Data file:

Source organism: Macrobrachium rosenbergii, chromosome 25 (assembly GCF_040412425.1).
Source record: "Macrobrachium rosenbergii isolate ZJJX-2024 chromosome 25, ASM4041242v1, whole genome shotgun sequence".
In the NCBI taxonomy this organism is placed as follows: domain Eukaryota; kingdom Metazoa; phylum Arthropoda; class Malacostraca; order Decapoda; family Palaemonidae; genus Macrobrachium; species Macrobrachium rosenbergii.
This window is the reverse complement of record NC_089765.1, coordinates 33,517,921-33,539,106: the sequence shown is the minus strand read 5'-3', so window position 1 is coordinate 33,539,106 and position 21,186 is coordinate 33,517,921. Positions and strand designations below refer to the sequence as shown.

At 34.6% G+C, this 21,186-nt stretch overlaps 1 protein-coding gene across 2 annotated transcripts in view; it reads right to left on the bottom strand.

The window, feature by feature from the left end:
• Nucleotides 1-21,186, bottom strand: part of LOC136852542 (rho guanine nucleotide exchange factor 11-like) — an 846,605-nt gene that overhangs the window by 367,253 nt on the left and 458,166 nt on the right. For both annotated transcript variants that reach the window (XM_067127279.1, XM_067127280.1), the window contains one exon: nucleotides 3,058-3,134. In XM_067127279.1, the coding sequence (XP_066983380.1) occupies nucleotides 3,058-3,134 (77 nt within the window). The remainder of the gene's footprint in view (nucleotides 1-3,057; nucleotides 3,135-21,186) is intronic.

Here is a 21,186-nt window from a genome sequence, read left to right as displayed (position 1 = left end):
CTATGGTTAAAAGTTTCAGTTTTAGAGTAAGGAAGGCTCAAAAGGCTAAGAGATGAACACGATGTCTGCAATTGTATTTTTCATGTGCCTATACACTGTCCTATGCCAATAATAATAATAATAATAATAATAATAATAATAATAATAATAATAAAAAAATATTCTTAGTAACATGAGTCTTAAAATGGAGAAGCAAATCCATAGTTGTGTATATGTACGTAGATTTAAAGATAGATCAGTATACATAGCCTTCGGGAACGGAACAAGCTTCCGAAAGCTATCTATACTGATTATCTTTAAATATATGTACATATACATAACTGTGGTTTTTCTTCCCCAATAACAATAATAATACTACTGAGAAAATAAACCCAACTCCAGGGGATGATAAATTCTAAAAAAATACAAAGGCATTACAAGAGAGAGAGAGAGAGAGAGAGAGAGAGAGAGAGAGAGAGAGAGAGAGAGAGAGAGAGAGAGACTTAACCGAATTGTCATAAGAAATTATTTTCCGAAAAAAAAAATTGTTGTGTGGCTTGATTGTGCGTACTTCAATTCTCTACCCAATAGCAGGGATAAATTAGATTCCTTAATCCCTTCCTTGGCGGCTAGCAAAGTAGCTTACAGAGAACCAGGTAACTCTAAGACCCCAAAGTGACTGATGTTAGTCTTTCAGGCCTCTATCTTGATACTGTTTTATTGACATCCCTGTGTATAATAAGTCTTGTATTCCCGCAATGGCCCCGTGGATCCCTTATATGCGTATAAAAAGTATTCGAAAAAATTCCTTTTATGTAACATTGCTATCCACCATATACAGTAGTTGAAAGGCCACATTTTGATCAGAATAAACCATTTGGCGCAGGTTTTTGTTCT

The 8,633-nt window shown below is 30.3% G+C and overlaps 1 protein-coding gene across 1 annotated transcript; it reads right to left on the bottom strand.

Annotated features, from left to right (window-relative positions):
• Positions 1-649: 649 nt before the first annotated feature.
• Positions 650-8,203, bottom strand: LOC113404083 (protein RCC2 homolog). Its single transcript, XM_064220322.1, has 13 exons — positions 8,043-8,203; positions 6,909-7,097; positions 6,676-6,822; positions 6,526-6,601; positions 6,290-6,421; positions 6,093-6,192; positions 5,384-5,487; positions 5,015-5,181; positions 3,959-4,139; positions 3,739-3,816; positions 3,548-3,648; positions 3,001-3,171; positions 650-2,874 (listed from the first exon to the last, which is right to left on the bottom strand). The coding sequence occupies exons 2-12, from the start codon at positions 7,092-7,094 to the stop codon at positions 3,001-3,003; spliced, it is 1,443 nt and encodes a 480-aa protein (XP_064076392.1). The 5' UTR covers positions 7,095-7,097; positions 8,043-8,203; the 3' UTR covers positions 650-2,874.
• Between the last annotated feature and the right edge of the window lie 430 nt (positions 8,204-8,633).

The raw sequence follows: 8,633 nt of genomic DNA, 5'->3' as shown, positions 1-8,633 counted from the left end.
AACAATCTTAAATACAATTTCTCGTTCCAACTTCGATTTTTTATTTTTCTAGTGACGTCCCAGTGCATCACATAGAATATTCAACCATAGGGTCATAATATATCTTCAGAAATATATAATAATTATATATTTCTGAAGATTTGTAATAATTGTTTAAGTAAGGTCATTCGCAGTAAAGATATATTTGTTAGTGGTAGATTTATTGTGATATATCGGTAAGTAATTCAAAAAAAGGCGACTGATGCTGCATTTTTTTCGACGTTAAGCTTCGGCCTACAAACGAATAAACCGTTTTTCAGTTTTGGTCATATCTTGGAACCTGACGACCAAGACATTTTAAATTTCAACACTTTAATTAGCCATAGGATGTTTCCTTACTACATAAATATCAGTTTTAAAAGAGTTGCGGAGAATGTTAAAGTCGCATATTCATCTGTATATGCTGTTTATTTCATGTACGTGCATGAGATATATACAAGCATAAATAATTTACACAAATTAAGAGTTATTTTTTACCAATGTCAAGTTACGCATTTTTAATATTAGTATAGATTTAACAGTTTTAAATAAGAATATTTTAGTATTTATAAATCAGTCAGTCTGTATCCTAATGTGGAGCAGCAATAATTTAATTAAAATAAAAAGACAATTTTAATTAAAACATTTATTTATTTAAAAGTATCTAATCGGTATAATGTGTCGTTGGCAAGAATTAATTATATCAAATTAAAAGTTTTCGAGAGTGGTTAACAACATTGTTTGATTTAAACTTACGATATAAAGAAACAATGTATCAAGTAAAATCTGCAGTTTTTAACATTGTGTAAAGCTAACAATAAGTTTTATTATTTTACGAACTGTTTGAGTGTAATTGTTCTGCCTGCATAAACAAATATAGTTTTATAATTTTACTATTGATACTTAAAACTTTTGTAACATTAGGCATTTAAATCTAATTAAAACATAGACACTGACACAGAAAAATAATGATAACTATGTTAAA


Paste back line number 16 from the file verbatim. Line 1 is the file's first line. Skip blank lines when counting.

AACAATCTTAAATACAATTTCTCGTTCCAACTTCGATTTTTTATTTTTCTAGTGACGTCCCAGTGCATCACATAGAATATTCAACCATAGGGTCATAATATATCTTCAGAAATATATAATAATTATATATTTCTGAAGATTTGTAATAATTGTTTAAGTAAGGTCATTCGCAGTAAAGATATATTTGTTAGTGGTAGATTTATTGTGATATATCGGTAAGTAATTCAAAAAAAGGCGACTGATGCTGCATTTTTTTCGACGTTAAGCTTCGGCCTACAAACGAATAAACCGTTTTTCAGTTTTGGTCATATCTTGGAACCTGACGACCAAGACATTTTAAATTTCAACACTTTAATTAGCCATAGGATGTTTCCTTACTACATAAATATCAGTTTTAAAAGAGTTGCGGAGAATGTTAAAGTCGCATATTCATCTGTATATGCTGTTTATTTCATGTACGTGCATGAGATATATACAAGCATAAATAATTTACACAAATTAAGAGTTATTTTTTACCAATGTCAAGTTACGCATTTTTAATATTAGTATAGATTTAACAGTTTTAAATAAGAATATTTTAGTATTTATAAATCAGTCAGTCTGTATCCTAATGTGGAGCAGCAATAATTTAATTAAAATAAAAAGACAATTTTAATTAAAACATTTATTTATTTAAAAGTATCTAATCGGTATAATGTGTCGTTGGCAAGAATTAATTATATCAAATTAAAAGTTTTCGAGAGTGGTTAACAACATTGTTTGATTTAAACTTACGATATAAAGAAACAATGTATCAAGTAAAATCTGCAGTTTTTAACATTGTGTAAAGCTAACAATAAGTTTTATTATTTTACGAACTGTTTGAGTGTAATTGTTCTGCCTGCATAAACAAATATAGTTTTATAATTTTACTATTGATACTTAAAACTTTTGTAACATTAGGCATTTAAATCTAATTAAAACATAGACACTGACACAGAAAAATAATGATAACTATGTTAAA